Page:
Ukraine’s physical terrain has always impacted the country, separating agricultural settlements in the northwest from cattle breeding and trade-centers of the south. This not only influenced the country’s economy, it also separated European civilization from what the ancients called the Wild Fields, the vast area of grassland between the Black Sea and the Caspian Sea. During the era of the Kyivan Rus federation, between the 9th and 13th centuries, the natural contour between the steppes and the forests physically separated the people of that region, culminating in continual battling between them. In 1240, a Mongol invasion destroyed the Kyivan Rus state but this land contour was still important. It now separated the Mongol state from its vassal states.

In the 15th  and 16th centuries the borderlines shifted again. Ukrainian Kozak warriors had established their stronghold in the lower region of the Dnipro, colonizing Wild Fields of contemporary south-eastern Ukraine and protecting Ukraine from the remnants of the great Mongol State. During the 17th and 18th centuries, Ukrainian Kozaks lost the autonomy of the Kozak Hetmanate, which was divided between the Russian Empire and Polish-Lithuanian Commonwealth. Although Ukrainians continued colonizing Crimea and the Donbas, Russians were settling alongside (and these regions never had the experience of state autonomy).

Although a territorial borderline between the steppes and forests is no longer recognized, the social and cultural differences between the deep-rooted agricultural settlements of the north and the industrial cities of the south remain. Moreover, the current hostilities by the Russians — annexation of Ukraine’s Crimea, the war in the Donbas, and now a build-up of military power on the new border — echo the ancient adversities on the frontier of the Wild Fields. In this way, the terrain still plays a role in provoking regional conflict. The difference today is that Ukrainians have a real chance to consolidate all their territories for the first time in centuries. In that way, the physical gates of Europe can be further strengthened.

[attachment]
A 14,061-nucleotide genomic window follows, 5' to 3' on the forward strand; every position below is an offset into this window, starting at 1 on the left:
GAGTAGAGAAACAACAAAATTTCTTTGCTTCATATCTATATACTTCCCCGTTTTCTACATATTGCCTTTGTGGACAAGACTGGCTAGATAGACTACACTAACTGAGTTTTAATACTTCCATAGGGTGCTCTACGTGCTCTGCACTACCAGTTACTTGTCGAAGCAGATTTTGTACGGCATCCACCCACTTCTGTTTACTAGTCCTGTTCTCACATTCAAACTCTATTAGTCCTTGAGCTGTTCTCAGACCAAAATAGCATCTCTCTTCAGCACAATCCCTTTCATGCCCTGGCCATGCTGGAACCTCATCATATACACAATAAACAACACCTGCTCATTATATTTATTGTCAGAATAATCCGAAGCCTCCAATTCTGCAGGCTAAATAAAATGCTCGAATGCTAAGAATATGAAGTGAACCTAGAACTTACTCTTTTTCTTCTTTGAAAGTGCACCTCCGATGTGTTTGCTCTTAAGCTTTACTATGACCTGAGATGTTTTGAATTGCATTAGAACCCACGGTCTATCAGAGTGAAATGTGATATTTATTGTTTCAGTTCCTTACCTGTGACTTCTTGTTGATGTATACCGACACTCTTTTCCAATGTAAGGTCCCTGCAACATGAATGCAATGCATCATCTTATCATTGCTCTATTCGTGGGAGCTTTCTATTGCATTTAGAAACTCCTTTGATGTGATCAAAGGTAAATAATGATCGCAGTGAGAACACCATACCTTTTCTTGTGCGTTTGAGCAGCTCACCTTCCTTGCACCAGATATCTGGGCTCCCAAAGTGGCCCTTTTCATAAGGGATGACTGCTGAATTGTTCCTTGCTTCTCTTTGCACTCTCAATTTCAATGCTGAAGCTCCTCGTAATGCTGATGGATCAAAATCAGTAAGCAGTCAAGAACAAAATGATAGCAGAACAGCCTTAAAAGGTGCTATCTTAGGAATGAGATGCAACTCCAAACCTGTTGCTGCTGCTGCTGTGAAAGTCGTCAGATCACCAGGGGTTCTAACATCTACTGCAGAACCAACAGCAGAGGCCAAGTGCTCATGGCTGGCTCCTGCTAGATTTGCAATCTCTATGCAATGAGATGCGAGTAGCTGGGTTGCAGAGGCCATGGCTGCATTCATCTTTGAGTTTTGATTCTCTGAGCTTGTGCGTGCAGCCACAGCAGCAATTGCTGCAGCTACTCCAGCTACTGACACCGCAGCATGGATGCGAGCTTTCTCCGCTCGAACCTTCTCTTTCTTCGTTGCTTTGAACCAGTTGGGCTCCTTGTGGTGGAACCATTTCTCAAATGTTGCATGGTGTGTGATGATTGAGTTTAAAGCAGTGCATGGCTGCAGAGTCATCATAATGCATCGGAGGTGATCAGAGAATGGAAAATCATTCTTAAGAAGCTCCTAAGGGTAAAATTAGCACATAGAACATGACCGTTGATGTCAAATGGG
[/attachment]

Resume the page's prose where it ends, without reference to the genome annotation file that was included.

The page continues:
But, as already mentioned, there is a psychological frontier in Ukraine as well as a physical one. The separation between Western and Eastern Christianity became especially important in the 16th century. The divide between the two main churches — Catholic and Orthodox —created a space for largely dogmatic learned discussion but also wider intellectual diversity. But a bloody war in 1648 deepened divisions and embittered the churches to one other.

In that way, Ukraine was divided between the European and Catholic Austrian Empire, and the Orthodox Russian Empire. Whether the Russian Orthodox Empire could be seen as European was an open question in the 18th and 19th centuries and many intellectuals emphasized the distinctiveness of Russia. Thus, Ukraine once again became a gateway between Europe and the Russian “unique way.”

But if Ukraine is the gateway to Europe, then what is Russia? This is a tricky question. On the one hand, European history cannot be considered without including Russia. On the other hand, Russia was always different and hardily proclaimed — and still proclaims — its difference. In this matter, Plokhy refers to Larry Wolff, a historian specializing in the history of Eastern Europe. Wolff points out that Russia has made overtures to Europe at certain times in its history, but isolated itself entirely at other times — positioning itself as having interest and influence in Europe, yet setting itself apart.